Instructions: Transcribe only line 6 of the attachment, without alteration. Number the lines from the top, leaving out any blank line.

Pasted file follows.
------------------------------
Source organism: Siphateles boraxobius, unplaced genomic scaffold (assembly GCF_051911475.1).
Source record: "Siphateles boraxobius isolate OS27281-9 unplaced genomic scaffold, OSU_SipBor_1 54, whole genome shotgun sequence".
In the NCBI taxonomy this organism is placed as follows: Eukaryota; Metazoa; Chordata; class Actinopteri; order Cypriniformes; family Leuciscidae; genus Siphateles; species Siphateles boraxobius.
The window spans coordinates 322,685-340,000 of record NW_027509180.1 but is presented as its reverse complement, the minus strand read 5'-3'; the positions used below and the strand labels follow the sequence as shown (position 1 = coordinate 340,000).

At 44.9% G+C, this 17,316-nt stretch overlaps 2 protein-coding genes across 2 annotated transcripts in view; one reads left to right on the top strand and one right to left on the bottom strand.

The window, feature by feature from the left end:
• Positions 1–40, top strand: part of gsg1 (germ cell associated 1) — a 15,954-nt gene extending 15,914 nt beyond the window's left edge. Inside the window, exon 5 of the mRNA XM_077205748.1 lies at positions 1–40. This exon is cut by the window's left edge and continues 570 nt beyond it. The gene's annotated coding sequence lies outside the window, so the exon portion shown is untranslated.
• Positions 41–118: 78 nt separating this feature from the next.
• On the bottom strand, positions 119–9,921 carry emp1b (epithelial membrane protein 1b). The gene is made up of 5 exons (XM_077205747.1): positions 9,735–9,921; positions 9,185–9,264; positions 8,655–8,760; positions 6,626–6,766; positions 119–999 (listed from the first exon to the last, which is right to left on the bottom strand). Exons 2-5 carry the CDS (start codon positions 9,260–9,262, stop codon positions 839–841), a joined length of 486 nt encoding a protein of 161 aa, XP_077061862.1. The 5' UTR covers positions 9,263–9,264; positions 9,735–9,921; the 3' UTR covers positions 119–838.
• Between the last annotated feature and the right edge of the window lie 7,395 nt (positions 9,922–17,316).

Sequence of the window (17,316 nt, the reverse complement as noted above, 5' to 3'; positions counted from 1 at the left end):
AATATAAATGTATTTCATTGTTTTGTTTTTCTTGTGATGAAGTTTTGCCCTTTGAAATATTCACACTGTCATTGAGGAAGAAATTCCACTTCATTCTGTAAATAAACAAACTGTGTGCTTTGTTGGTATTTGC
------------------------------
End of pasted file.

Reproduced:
The window, feature by feature from the left end: